Connect with your local veterans

Today we had another full day of Lest We Forget Vietnam sessions. Students from Michigan, Nebraska, New Jersey,  and Texas interviewed our panel.

Major Gary Lulenksi, MD; L/CPL Denny Kime; and Major Jim Taylor

I have shared lists of questions many times before when reporting on these VCs.

Today, instead, I want to appeal to you!

I urge you to make contact with your local veterans and bring them into your classrooms, either in person or via videoconference.

Our veterans appreciate the experience so much!

  • They say it helps them think positively about their experience.
  • Sharing their experience is so helpful.
  • They are so glad that students are interested in their stories.
  • The student thank you letters mean so much to them. Some of our Vietnam veterans were never thanked for their service until they participated in this program.
  • Having young people say “Thank you for your service” is so meaningful to them.
  • They say that they learn so much from the students.
  • They are glad for the opportunity to encourage students to welcome home and support current members of the service. They don’t want veterans of current wars to have the same cold welcome home that they experienced; so they are glad of an opportunity to educate and inspire students.
  • In the words of one veteran today: “You may think this is an imposition; asking us questions. But it’s not an imposition. This process helps us share our good memories.”

So I urge and encourage you! Connect with your local veterans organizations and bring this real-life learning to your classrooms!

Showing Off VC at a School Opening

Earlier this year we had one of the coolest VCs that we’ve done. It was very simple really, but it was who attended that made it cool!

Her Royal Highness, The Princess Anne, was attending a school opening at one of our collaborative partner schools in Wales.

The school officials wanted Princess Anne to see a videoconference IN SESSION while she was touring the school!

So our class worked with one of their classes to prepare a very simple VC:

  • Introductions on both sides
  • Info about our communities
  • Some question and answer time

We had to submit info about our school for security to check us out ahead of time.

Our students prepared a special greeting for Her Royal Highness.

Think about it!

  • How do you promote videoconferencing in your school?
  • Have your administrators seen a successful, powerful engaging videoconference?
  • Have you invited parents to watch a videoconference in your school?
  • Who else might be interested and therefore willing to support (financially and otherwise) the videoconference program in your school?

I was very impressed with our colleagues in Wales who found videoconferencing important enough to show off to an important visitor!

Lest We Forget: Korean War

Today we had a great group of Korean War veterans to talk to our students locally and around the country. This is part of our Lest We Forget series that occurs in collaboration with our local Lest We Forget veterans organization.

Panel members participating today:

Red Sage, Jim O’Malley, Jim Brinkman, Jim Ball

Here is a sampling of the questions from today:

  • What did you do in your leisure time?
  • What techniques did you use in interrogation?
  • How did the terrain affect combat?
  • What impact did the Korean War have on American citizens?
  • How did you feel about the firing of General MacArthur?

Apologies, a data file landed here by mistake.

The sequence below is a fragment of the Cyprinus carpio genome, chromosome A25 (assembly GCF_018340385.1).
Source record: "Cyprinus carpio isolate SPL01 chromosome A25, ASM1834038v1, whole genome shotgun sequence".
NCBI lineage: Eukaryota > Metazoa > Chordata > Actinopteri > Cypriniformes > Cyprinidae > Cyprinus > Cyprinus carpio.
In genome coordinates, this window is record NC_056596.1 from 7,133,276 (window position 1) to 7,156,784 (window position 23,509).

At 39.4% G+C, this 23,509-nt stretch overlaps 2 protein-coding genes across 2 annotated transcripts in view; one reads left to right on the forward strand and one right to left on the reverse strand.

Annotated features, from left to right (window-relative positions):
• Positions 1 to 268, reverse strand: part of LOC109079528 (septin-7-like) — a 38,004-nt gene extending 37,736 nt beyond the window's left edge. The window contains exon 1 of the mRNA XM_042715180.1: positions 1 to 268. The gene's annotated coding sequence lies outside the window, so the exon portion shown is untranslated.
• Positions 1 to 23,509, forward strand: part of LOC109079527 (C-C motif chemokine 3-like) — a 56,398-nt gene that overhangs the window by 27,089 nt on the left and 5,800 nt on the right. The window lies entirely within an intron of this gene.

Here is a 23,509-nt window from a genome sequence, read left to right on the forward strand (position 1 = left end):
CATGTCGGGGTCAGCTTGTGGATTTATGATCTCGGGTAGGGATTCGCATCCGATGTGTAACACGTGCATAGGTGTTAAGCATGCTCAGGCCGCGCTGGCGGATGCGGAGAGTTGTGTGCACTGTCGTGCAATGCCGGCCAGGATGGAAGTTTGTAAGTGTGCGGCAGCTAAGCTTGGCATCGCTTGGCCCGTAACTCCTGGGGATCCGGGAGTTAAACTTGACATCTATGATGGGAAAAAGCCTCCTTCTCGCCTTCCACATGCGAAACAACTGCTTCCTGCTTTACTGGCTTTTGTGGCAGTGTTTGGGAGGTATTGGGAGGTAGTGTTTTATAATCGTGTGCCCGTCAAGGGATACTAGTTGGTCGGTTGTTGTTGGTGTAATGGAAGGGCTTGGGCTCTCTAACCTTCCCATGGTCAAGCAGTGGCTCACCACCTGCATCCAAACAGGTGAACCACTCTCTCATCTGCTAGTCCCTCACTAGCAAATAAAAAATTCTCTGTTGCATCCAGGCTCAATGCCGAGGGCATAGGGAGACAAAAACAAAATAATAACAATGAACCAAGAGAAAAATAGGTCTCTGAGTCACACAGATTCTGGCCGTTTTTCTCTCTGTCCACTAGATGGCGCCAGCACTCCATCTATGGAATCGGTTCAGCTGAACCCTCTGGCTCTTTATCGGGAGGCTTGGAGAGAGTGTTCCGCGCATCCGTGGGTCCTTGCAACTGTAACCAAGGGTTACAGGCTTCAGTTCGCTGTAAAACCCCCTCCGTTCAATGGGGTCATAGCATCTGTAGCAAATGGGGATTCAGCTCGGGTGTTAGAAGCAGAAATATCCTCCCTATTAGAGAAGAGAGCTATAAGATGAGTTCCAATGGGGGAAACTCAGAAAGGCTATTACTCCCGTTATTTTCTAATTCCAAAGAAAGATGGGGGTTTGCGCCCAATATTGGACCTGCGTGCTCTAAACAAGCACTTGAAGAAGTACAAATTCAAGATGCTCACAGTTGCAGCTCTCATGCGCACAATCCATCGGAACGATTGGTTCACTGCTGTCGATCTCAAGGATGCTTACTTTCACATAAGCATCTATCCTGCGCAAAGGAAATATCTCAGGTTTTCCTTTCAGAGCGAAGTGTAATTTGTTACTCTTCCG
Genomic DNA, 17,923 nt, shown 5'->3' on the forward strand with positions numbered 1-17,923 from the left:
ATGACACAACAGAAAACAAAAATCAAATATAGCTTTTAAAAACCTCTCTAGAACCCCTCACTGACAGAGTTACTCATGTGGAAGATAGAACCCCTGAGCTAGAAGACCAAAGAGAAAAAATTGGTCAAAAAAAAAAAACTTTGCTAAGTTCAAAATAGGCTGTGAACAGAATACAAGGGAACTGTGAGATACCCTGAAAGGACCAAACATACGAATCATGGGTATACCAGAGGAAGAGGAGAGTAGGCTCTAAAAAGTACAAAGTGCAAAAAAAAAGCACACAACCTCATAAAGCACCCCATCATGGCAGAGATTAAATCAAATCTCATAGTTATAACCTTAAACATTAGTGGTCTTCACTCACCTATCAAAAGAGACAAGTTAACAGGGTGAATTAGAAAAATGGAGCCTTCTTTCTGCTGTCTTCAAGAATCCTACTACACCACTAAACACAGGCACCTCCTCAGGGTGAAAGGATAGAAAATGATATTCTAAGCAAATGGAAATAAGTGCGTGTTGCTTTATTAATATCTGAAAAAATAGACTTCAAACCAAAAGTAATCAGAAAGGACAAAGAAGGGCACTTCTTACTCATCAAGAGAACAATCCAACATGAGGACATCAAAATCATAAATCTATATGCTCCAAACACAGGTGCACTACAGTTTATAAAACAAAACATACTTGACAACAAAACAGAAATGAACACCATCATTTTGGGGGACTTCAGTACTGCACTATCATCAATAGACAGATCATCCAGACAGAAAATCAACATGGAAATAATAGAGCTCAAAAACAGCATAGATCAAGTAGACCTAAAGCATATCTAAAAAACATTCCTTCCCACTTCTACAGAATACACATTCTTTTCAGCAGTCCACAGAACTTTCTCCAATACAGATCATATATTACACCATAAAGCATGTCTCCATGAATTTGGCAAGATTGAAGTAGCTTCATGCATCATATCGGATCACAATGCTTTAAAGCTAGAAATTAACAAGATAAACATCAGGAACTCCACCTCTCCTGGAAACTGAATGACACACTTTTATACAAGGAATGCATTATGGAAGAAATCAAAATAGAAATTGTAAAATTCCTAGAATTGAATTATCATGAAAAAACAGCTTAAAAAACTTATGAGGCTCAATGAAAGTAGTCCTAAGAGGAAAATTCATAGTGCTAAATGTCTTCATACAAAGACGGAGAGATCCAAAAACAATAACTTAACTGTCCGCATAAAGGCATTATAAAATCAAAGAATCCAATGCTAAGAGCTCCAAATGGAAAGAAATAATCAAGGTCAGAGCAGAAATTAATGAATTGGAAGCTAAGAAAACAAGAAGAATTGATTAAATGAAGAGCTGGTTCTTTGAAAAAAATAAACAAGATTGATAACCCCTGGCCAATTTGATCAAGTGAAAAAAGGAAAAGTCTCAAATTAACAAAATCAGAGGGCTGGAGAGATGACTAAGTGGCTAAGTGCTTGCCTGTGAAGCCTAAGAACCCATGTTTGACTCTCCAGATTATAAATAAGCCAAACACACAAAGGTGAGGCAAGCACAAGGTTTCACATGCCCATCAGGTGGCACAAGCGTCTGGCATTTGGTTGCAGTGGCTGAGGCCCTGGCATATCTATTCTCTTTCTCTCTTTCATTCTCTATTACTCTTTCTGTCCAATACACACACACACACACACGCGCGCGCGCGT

• Did you share a lot of experiences with soldiers from other UN countries?
  • What lesson should we learn from the Korean War?
  • Were you drafted or did you enlist?
  • How often did you hear from home?
  • How were both sides of prisoners of war treated?

Our high school Lest We Forget Vietnam session in May is full; but we still have room in the middle school version based on the book The Wall. May 17. Would love to have you join us!

How to Expand a Collaboration: Poetry with England

Note: This is a real post; even though it’s April 1. 🙂

This week we’ve had 14 classes in England and Michigan connect together to share poetry! We’ve had performances, recitations with actions and motions, and even costumes! What a celebration of words! Thank you to Heather Hadfield for collaborating with us!

Note the technology is used to connect the students and to see and hear each other; but print materials are very important! Love the book and the map in this picture!

How to Run an Extended Collaboration

I thought it might be helpful for you to learn how we set this up so that you also can do more collaborations. I’ve used this strategy for many collaborations in the last few years. It’s one of the ways we provide programs to our schools.

Step 1: Preparation

  • Pick a partner: I started with someone I knew who also supports several schools using videoconferencing.
  • Pick a curriculum topic: We picked a topic that is in our curriculum and theirs: poetry.
  • Pick dates: This one was fun because our spring break is April 4-8; England is off for Easter from April 11-22; then they are off again for the royal wedding. We didn’t want to wait till May, so we picked this last week before our spring break. It was a little off because our schools do poetry in April, but we still had interest.

Step 2: Get Organized

I really prefer a wiki for this type of collaboration so that all the information is in a place where all the partners can access it. In 2009, I standardized all my project websites to make my work flow more efficient (anything to get more VCs!).

We worked together to set up a wiki with these essential components:

Step 3: Advertising and Registration

Next, Heather and I advertised to our teachers and schools.

  • Registration: When one of us found an interested teacher, we entered all the details on the scheduling page.
  • Pairing: If the teacher matched with one already listed, we matched up the pair.  If not, we made a new pair table on the page.